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Math Help - identities

  1. #1
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    identities

    identities
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  2. #2
    Moo
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    Hello,

    Well, do you know identities for cos(a+b) and cos(a-b) ?

    cos(a+b)=cos(a)cos(b)-sin(a)sin(b)

    So what will cos(a-b) be ?


    For the second one, use twice the formula for cos(a+b) :

    cos(3x)=cos(2x+x)=...
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  3. #3
    o_O
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    \cos(A + B) = {\color{red}\cos A \cos B} - \sin A \sin B
    \cos(A - B) = {\color{red} \cos A \cos B} + \sin A \sin B

    Add the equations together.

    If A = B:
    \cos (2A) = \cos(A + A) = \cos A \cos A - \sin A \sin A = \cos^{2} A - \sin^{2} A

    Convert into terms of only cosA and you should get your answer

    ---------

    Use your result from the first question to split your products in to sums. It'll be easier to integrate.

    ---------

    x = \cos t \: \: \Rightarrow \: \: dx = -\sin t dt

    Make the subs:

    \int \frac{\cos^{2} t}{\sqrt{1 - \cos^{2} t}} \: \cdot -\sin t dt \: \: = \: \:- \int \frac{\cos^{2} t \sin t}{\sqrt{\sin^{2} t}} dt

    etc.

    You'll need your half-angle identity from your first question to do it after you simplify.
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  4. #4
    MHF Contributor Mathstud28's Avatar
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    Quote Originally Posted by carlasader View Post
    identities
    For the third part \int\frac{x^2}{\sqrt{1-x^2}}

    let x=\cos(\theta)...dont often see this sub...
    then dx=-\sin(\theta)
    and x^2=\cos^2(\theta)

    we need to find the limits of integration so \frac{1}{2}=\cos(\theta)\Rightarrow(\theta=\frac{\  pi}{3}

    and 0=\cos(\theta)\Rightarrow{\theta=\frac{\pi}{2}}

    So putting that in we have

    \int_{\frac{\pi}{2}}^{\frac{\pi}{3}}\frac{\cos^2(\  theta)\cdot{-\sin(\theta)}d\theta}{\sqrt{1-\cos^2(\theta)}} =\int_{\frac{\pi}{2}}^{\frac{\pi}{3}}\frac{\cos^2(  \theta)-\sin(\theta)d\theta}{\sin(\theta)}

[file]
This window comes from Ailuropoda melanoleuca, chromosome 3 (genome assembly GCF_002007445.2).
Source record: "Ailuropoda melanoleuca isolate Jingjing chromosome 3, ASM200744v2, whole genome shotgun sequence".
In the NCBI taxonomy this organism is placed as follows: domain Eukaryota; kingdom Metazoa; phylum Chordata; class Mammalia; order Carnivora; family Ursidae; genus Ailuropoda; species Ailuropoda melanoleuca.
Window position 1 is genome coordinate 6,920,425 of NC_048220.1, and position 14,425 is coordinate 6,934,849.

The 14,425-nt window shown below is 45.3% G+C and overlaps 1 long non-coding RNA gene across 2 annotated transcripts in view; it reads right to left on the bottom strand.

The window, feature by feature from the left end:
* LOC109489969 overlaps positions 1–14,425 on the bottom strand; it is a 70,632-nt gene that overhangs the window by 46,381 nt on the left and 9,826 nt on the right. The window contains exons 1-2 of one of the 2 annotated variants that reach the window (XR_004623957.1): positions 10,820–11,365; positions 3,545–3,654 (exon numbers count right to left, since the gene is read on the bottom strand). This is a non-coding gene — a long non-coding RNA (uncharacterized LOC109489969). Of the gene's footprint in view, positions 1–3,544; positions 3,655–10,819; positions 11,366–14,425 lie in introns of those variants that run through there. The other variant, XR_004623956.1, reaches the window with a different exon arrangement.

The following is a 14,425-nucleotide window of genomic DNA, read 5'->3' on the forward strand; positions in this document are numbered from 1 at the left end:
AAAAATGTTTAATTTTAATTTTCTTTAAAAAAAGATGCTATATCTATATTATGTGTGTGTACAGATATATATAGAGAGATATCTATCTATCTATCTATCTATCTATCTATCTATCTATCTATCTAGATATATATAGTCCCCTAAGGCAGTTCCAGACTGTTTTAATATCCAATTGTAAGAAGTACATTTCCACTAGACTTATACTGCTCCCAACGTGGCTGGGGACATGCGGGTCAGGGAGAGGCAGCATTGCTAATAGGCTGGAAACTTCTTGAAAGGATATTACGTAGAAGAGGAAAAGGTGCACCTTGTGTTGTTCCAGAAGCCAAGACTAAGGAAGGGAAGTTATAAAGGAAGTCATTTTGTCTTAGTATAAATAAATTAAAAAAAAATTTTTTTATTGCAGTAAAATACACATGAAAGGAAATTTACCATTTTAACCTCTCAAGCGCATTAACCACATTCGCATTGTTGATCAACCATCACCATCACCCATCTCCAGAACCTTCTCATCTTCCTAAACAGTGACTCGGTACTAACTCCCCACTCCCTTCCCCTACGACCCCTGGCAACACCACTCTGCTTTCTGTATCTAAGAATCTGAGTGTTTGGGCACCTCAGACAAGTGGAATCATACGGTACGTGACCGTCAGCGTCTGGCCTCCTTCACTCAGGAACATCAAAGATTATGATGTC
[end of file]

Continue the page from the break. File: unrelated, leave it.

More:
Simplifying we get -\int_{\frac{\pi}{2}}^{\frac{\pi}{3}}\cos^2(\theta)  d\theta

    Using the identity \cos^2(\theta)=\frac{1+\cos(2\theta)}{2}

    we see this is equal to -\bigg[\frac{1}{2}\sin(2\theta)+\frac{\theta}{2}\bigg|_{\  frac{\pi}{2}}^{\frac{\pi}{3}}=.045293
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  5. #5
    MHF Contributor Mathstud28's Avatar
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    Quote Originally Posted by o_O View Post
    \cos(A + B) = {\color{red}\cos A \cos B} - \sin A \sin B
    \cos(A - B) = {\color{red} \cos A \cos B} + \sin A \sin B

    Add the equations together.

    If A = B:
    \cos (2A) = \cos(A + A) = \cos A \cos A - \sin A \sin A = \cos^{2} A - \sin^{2} A

    Convert into terms of only cosA and you should get your answer

    ---------

    Use your result from the first question to split your products in to sums. It'll be easier to integrate.

    ---------

    x = \cos t \: \: \Rightarrow \: \: dx = -\sin t dt

    Make the subs:

    \int \frac{\cos^{2} t}{\sqrt{1 - \cos^{2} t}} \: \cdot -\sin t dt \: \: = \: \:- \int \frac{\cos^{2} t \sin t}{\sqrt{\sin^{2} t}} dt

    etc.

    You'll need your half-angle identity from your first question to do it after you simplify.
    Darn you o_O! Well...its 1-2..but I think it should be 1.5-2 since I put the details ....
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